IMG_2744We’ve been to the Grand Canyon a number of times but this spring we took two grandkids who had not been there before. Of course in describing the Grand Canyon, it is always “no matter how many pictures you’ve seen it’s not the same as seeing it in person.”

I told Grand-daughter that I was excited about seeing her face when she saw it for the first time. Her response was classic – “We’ll drive by it, won’t we? So it won’t be like somebody opens a curtain and it’s the big reveal, right?”  I responded, “Oh, it’s the big reveal all right.”

We entered the south park entrance and on the way to the village, there are a couple of glimpses of the canyon, but we warned her not to look and she didn’t. So when we walked to the canyon rim behind Bright Angel Lodge, it was the “Big Reveal” and she was totally impressed, as was Grandson.IMG_2707

Grand Canyon National Park is one of the crown jewels of the National Park system. It became a National Park on February 26. 1919 and in 2018 was the second most-visited national park with 6,380,495 visitors, over 90% of them to the South Rim. The park encompasses 1,217,403 acres or 1904 Square miles.IMG_2762

The size of the canyon is hard to comprehend, even standing there on the rim. The canyon in the park is 277 river miles long, up to 18 miles wide and a mile deep.IMG_2769

Viewing the Colorado River from the rim, it appears to be maybe 10 feet wide. In reality, its minimum width is 76 feet and the average width is 300 feet. Average depth is 40 feet and greatest depth is 85 feet. It’s a big river!IMG_2758

The Grand Canyon has to be a geologist’s dream come true.  Rock dating back 1.8 billion years lies at the bottom and layers from numerous geologic eras are exposed above that. For a photographer, the unique combinations of geologic color and eroded forms present vistas that change with the changing light.

As inhospitable as it is, the canyon has had human activity for over 3000 years. Prehistoric artifacts and ruins have been found throughout the canyon. The first recorded view of the Grand Canyon was as a part of the 1540 Coronado expedition. After an unsuccessful attempt to reach the bottom, they reported that the canyon was immense and the river big. In 1776, there were two Spanish expeditions led by priests in this general area but the Grand Canyon remained largely unexplored until the late nineteenth century. The Ives Expedition in 1857 attempted to travel upstream from the Gulf of California in a 54-foot steamboat. They made it several hundred miles and then traveled overland a bit further at which point Ives declared the region “altogether valueless” and wrote “Ours has been the first, and will doubtless be the last, party of whites to visit this profitless locality.”IMG_2751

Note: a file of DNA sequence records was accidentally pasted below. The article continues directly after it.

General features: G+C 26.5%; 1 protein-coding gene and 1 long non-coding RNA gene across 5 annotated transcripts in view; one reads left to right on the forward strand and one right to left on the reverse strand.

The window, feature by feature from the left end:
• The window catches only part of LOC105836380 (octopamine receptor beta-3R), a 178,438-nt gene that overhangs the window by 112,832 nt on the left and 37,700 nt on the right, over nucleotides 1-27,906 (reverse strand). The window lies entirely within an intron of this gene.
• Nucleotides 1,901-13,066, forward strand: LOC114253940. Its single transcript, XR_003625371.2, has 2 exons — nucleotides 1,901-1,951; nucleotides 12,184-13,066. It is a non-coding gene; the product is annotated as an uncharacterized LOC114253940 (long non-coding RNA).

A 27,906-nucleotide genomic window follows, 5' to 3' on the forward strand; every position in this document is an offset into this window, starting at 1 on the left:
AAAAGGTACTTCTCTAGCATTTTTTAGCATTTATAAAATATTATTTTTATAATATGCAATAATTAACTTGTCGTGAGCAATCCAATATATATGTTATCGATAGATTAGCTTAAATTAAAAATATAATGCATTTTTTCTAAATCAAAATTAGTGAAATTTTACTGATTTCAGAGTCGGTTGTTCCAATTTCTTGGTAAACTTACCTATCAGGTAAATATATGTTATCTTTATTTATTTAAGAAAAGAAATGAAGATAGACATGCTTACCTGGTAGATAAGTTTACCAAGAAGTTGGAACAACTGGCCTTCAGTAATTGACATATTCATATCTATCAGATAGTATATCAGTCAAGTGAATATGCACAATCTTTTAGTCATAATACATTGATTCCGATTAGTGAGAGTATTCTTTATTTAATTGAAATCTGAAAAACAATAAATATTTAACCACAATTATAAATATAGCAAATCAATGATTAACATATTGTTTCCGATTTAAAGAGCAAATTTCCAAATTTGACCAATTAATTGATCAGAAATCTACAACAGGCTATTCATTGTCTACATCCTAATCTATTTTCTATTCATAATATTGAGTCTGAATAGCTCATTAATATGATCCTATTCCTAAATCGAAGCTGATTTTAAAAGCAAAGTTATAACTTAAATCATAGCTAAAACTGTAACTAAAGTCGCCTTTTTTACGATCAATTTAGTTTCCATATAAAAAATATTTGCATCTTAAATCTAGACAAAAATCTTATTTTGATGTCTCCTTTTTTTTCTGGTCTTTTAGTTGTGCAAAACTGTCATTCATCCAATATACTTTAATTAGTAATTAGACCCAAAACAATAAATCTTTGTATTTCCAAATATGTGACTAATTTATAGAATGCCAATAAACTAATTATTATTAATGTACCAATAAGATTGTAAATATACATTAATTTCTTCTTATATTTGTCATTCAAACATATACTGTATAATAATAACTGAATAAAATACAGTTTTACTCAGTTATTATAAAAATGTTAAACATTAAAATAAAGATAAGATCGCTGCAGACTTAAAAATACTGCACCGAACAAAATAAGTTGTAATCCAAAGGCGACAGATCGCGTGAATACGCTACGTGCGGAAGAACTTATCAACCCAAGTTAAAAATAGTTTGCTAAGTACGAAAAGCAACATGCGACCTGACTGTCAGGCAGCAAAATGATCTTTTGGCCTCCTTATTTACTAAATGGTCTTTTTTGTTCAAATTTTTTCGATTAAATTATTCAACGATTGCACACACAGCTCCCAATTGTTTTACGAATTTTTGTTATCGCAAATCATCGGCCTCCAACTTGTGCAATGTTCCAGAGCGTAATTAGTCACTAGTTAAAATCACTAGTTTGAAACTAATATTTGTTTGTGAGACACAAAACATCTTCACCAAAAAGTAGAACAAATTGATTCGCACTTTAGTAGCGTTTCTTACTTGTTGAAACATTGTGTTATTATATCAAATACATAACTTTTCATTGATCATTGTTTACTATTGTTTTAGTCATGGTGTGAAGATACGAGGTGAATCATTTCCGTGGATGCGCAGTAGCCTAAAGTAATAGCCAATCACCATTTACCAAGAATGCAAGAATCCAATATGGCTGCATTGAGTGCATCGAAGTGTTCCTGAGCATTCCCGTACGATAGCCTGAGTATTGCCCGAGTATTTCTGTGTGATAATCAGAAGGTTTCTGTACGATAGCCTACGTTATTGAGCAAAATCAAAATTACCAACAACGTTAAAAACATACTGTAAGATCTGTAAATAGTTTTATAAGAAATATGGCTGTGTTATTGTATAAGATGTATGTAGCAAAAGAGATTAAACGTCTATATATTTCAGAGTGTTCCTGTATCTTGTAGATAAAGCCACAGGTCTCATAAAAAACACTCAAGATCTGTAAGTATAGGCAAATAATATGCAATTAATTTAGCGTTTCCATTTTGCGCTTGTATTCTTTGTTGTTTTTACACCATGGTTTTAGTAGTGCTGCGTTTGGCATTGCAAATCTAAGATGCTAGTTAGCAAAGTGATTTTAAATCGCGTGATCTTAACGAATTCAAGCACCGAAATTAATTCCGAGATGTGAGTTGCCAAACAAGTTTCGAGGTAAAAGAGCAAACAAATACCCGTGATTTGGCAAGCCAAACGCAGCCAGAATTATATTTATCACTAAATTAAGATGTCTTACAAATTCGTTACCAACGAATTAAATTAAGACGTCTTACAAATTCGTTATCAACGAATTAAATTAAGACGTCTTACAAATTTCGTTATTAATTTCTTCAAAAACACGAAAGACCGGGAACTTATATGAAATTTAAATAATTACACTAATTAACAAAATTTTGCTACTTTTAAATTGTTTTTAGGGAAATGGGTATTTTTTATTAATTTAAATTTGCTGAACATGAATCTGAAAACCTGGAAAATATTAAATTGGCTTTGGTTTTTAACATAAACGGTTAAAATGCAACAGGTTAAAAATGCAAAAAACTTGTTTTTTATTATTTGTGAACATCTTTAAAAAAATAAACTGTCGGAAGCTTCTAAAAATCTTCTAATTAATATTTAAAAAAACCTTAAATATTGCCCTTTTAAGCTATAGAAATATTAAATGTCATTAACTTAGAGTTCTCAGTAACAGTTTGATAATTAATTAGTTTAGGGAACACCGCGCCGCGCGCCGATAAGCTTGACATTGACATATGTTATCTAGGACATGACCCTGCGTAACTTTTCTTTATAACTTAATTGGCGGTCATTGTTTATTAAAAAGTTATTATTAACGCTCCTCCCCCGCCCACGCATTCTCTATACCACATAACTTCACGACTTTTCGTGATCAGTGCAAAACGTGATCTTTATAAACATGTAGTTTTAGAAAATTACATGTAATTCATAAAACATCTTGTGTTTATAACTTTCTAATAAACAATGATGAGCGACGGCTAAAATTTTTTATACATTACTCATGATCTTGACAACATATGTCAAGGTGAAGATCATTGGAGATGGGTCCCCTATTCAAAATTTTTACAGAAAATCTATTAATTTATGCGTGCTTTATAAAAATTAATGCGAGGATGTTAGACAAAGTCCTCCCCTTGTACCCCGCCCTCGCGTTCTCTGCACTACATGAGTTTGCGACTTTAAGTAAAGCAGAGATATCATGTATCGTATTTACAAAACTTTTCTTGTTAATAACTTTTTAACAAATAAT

In 1869, John Wesley Powell, a one-armed Civil War veteran, became the first known man to descend the Colorado River through the canyon with ten men and four tiny wooden boats. They covered a distance of over 1,000 miles in a little over three months. Powell was the one who called the place Grand Canyon. His journal and numerous other books chronicle this expedition and Powell’s many other accomplishments.IMG_2724

In the 1880’s prospectors came to the canyon where they mined copper and asbestos even though it was not easy to access. By the early 1900’s tourism became the main commercial venture on the South Rim. Even though there were earlier efforts at preservation, it was not until 1919 that Grand Canyon National Park was established.IMG_2732

The Hermit Road west of the South Rim Village is closed to personal vehicles but the shuttle bus system works well. It is free and you can get off and back on at various places. We rode the bus and then got off at several stops and hiked along the rim trail to the next stop. The road ends at Hermit’s Rest which serves as the obligatory souvenir and quick food shop.IMG_2765

Hermit’s Rest, a limestone building with an amazing fireplace, was designed by Mary Jane Colter. Ms. Colter, an early female architect, also designed Bright Angel Lodge, Hopi House, Lookout Studio, Phantom Ranch and Desert View Watchtower. The main Bright Angel lodge features a “geological fireplace” made of layers of stone repeating the layers found in the canyon from river to rim.IMG_2828

There are various lodging possibilities in the park and we stayed at the Yavapai Lodge – reservations are necessary and, even more than a month before our trip, there was extremely limited availability. We also made reservations well in advance for dinner at the El Tovar, which is always a treat.IMG_2783

The Grand Canyon is wondrous, beautiful and dangerous. Each year there are fatalities in the park, most because someone is trying to get the “perfect picture” and plummets over the edge. In this day of “selfies” that has become even more of a problem. Much of the rim does not have guardrails and even when there are guardrails and warning signs, people often venture beyond them. An amazing place in which common sense needs to prevail.IMG_2742

There are several adventurous ways to see the Grand Canyon including raft trips on the Colorado, mule trips to Phantom Ranch at the bottom, and hiking down and back or rim-to-rim. All of these require a certain degree of fitness as the canyon can be very unforgiving.IMG_2743